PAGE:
My Best Method for Dealing With the Dreaded W. B.
To tell the truth, when I am already deep in the middle of a project “Writer’s Block” isn’t a tripwire for me. Getting my inner writer to shut the hell up is more my personal challenge at that stage.
But I do have a super tough time at the very, very beginning of every new original screenplay when I’m in that “so okay, big mouth, what you gonna write next?” mode. Horror of horrors. This one can keep me sleepless and suffering for months.
Committing to the core idea that I will ultimately invest years of my working life in – now there’s a decision to freeze the larynx.
My answer? Take up residence in a very large research library, and every day cruise through the stacks pulling down random volumes, not even looking at the titles, non-fiction and fiction books alike. Then for weeks, until closing time, read scores of books and magazine articles until pow – at last a juicy idea ricochets and hits something. An association is made. A connection of ideas snaps into place. Fiction fodder. And once I’ve netted that first mix of story thoughts, I can usually run with them.
But the process of finding a story cocktail can get grueling. I eventually know I’ve stumbled onto something when the knot of anxiety in my chest begins to loosen – and my family starts smiling at me again.
Always a good sign.
My Favorite Writing Prompt
As a professor, as soon as I walk into the first class meeting of every writing course I teach, I write upon the whiteboard in very large script “Write Badly With Pride.”
Of course, all the students have a good laugh. Then I smile enigmatically until everyone settles down – and I point out that I’m deadly serious.
This is a critical concept. This is the one major issue that will always separate real writers from people who wish they were real writers. If you cannot allow yourself to write badly, and I mean to the very depths of the most bone-chillingly bad prose or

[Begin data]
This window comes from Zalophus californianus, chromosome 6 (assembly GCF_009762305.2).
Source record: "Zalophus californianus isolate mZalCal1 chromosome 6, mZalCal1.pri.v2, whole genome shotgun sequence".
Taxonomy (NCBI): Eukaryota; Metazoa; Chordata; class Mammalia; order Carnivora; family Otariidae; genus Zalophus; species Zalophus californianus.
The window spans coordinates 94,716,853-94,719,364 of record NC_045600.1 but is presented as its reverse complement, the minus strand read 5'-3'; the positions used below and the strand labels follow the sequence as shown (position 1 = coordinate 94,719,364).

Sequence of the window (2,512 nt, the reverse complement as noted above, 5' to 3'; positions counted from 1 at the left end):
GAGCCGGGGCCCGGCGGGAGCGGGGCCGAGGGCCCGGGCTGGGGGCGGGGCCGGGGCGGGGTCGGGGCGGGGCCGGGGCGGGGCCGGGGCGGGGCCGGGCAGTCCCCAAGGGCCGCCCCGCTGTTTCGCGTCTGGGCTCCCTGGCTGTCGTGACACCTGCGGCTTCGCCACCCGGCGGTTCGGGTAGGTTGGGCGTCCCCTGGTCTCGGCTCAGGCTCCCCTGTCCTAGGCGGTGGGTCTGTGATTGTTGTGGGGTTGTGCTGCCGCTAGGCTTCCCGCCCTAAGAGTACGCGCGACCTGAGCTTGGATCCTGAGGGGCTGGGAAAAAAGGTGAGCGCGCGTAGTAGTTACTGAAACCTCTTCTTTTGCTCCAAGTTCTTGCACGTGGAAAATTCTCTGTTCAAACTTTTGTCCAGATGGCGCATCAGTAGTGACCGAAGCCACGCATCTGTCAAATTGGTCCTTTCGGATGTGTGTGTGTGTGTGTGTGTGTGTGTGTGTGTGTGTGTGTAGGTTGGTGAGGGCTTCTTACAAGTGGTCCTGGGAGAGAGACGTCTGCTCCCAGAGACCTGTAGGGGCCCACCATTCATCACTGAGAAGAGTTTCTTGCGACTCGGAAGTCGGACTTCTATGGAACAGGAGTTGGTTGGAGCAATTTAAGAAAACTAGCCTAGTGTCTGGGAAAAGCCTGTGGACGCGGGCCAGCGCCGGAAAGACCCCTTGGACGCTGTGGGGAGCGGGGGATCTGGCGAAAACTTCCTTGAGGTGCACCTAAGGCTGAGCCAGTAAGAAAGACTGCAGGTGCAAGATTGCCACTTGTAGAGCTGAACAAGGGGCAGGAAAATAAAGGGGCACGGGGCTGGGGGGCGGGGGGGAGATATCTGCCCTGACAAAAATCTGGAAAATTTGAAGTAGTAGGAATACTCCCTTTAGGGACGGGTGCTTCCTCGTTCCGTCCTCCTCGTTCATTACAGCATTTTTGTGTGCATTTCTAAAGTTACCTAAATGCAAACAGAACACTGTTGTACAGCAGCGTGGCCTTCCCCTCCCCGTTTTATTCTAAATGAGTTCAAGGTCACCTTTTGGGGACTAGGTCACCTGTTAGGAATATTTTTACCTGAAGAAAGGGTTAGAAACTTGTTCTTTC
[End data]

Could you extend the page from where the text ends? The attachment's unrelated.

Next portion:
dialogue you can crank out, you will never write well. Never.
And this fear of writing badly – in it’s most devastating form – is called Writer’s Block.
Don’t forget that good writing always comes into focus as the end result of lots and lots of bad writing. Only when you have a scratch draft of an awkward, unsubtle stumbling mess of words can you even begin to search for that splendid creation lurking somewhere within them. Many new writers fool themselves into believing that all the wonderful stories they long to create will somehow descend from the heavens, pass through there fingers and pour out onto paper in one fevered gush of inspired genius.
Learn to enjoy gushing out the bad stuff. Then you can really get to work.
The Most Valuable Advice I Received as a Young Writer
I can’t recall where I first heard it. I had so many wonderful, insightful mentors along the way. Maybe it came from the extraordinary playwright Robert E. Lee who co-wrote “Inherit the Wind” and other classics with his writing partner Jerome Lawrence. But it is this:
“Do not write what you know. Never write what you know.
Write the unusual in terms of what you know.”
As writers we have been urged all our lives to write what we know… and so the
world rapidly fills with screenplays and novels that tell stories about struggling writers and angst-ridden students who don’t know what they want to be when they grow up.
(That is unless you are J. D. Salinger. Then, no yawn.)
When we literally write what we know, write about our personal everyday lives, it makes us slaves to the mundane. Laid out as stories most of our personal lives are, well, dull as dirt.
Give your audiences and readers tales of brave heroes and heroines who start out
in an ordinary world but are soon forced to leave it and set forth on a grand journey – physical or emotional or both – a journey filled with risk. Pressing ever onward toward a hugely important goal while struggling against seemingly insurmountable opposition.
And fill those tales with the human truths and insights about life that you personally have come to understand.
Splash onto every page your personal wisdom and passion, yes! But unless you have lived through a truly extraordinary series of events, spare your readers a literal autobiography.
My deepest good wishes to all writers everywhere.